Scholastic, High Noon, and Other Leveled Books for Guided Reading: Along with leveled readers from the core programs from Harcourt and Houghton Mifflin, MMES incorporates books from a variety of programs to teach reading in small groups at students’ different instructional levels.
Renaissance Learning: An online system including the STAR reading assessment and the Accelerated Reader (AR) program. STAR helps determine students’ reading levels and is administered 3-4 times a year. With AR, students read books at their independent reading levels and take quizzes with comprehension questions. Beginning this school year, MMES is implementing the new AR 360 that offers online nonfiction texts where students use interactive close reading techniques and take quizzes.
The district is currently proposing to adopt the Bridges in Mathematics, 2nd Edition program from The Math Learning Center for grades K-3. Sample materials are on display for a 60-day review by parents and community members at the district office. You can also learn more about the program at the Bridges in Mathematics website. Parents and students can begin to “play” with the program by access The Math Learning Center’s free apps.
This proposal is the result of many hours of research and thoughtful analysis by our school’s curriculum team composed of teachers from each grade level, including special education and special area representation, and in consultation with their fellow teachers this summer.
No matter the program, it is essential that students engage in learning activities according to the rigor and practices of the AZCCRS Math Standards. Each grade level has an appropriate plan in place for transitioning from our currently adopted core program of Saxon Math to the new program Bridges in Mathematics and will ensure, as always, that instruction is aligned to the standards. Pending district governing board approval in October, we will continue to transition to the new materials with full implementation in place for the 2016-2017 school year. The specific transitional plan for each grade level for the 2015-2016 school year is as follows:
- Kindergarten will continue to use various materials matched to the standards, being sure to focus on effective, standards-based tools such as ten-frames and number bonds. Once new materials are received pending board approval, they will begin to incorporate Bridges in Mathematics, in particular its component known as Number Corner.
- First grade is using Bridges in Mathematics unit materials that are available to us through an online preview. Once new materials are received pending board approval, first grade will be implementing the program fully.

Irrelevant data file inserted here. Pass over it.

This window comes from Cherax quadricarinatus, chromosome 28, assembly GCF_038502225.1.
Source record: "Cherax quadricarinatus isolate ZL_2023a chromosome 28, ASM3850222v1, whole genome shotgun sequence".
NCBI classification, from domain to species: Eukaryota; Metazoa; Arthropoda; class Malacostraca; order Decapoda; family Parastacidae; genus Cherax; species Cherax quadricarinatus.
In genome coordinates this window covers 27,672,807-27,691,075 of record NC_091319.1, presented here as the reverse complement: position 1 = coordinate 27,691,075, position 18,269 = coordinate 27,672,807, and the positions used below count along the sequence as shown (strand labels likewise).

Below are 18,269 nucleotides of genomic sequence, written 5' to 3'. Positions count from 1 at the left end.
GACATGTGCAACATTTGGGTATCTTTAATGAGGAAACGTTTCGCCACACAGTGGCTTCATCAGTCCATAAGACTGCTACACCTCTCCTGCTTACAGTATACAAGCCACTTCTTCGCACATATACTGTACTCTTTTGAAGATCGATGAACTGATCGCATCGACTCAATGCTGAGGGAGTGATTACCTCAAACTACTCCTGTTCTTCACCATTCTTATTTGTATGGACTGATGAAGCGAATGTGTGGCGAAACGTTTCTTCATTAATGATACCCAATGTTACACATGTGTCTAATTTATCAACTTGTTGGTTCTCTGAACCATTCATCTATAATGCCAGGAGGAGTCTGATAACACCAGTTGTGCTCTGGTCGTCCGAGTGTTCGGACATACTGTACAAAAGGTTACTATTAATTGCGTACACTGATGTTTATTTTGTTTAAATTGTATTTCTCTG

- Second grade will continue using Saxon Math and incorporate some Bridges in Mathematics units available through the online preview as supplements. Once new materials are received pending board approval, they will fully implement the Bridges component Number Corner to supplement Saxon.
- Third grade will use free and standards-aligned Engage New York modules as they have for the past two years. Once new materials are received pending board approval, they will fully implement the Bridges component Number Corner in addition to Engage New York. The honors class will be using 4th grade Saxon Math in addition to 3rd grade Engage New York.
In addition, MMES continues to implement the online supplementary program Reflex Math. This is an engaging, interactive program where students practice and master math facts appropriate to their grade levels. We begin using Reflex Math with students in the second semester of first grade. As students use the program, it adjusts to their specific strengths and needs.
- BrainPOP Jr. and other interactive educational video sites: MMES uses its PTO-funded BrainPOP Jr. subscription and other video sites to supplement instruction with relevant interactive and video clips.
- Waterford Early learning System and Pearson SuccessMaker: With both programs, students practice English Language Arts and Math skills on the computer with the lessons, activities, and assessments adjusting based on students’ needs. Students will have the opportunity to use these programs in one of our three computer labs, now named after three Falcons: Merlin, Kestrel, and Peregrine.
- ScootPad: MMES is trying out a new online skills practice program in Kindergarten and 3rd grade this year. After this year, we will evaluate its effectiveness and possibly look at it school-wide.
MMES offers students a balanced curriculum and educates the whole child through its related arts classes of Art, Music, Physical Education, and Technology. K-3 classes attend related arts class daily, having each one once or twice per week. Community preschool has two of the classes once or twice per week for each semester. Classes are 42 minutes on Mondays, Tuesdays, Thursdays, and Fridays and 35 minutes on Wednesdays.
Related arts classes are an essential part of our program, collaborating with grade level teachers to make connections to the core curriculum and bringing the community together through key events. Be sure to check our website and Facebook page often about the exciting things that are happening with our awesome special area teacher team!
Science and social studies are integrated through ELA and mathematics as well as being taught through teacher-developed units and hands-on activities. Resources include the adopted textbook Harcourt Science, hands-on materials such as insect kits and Legos, and magazine subscriptions for Scholastic News (grades K-2) and Scholastic Storyworks (grade 3).
Furthermore, the district is currently proposing to adopt the Museum of Science, Boston’s Engineering is Elementary (EIE) as supplementary science units for grades K-3. Sample materials are on display for a 60-day review by parents and community members at the district office. You can also learn more about the program at the Engineering is Elementary website. Each grade level has selected one or two EIE kits that are aligned to their standards and developmentally appropriate for their students. In addition, the technology class will incorporate two units. Once new materials are received pending board approval, each grade level will begin implementing the units at the appropriate time of the school year with the potential for putting additional units in place in future school years.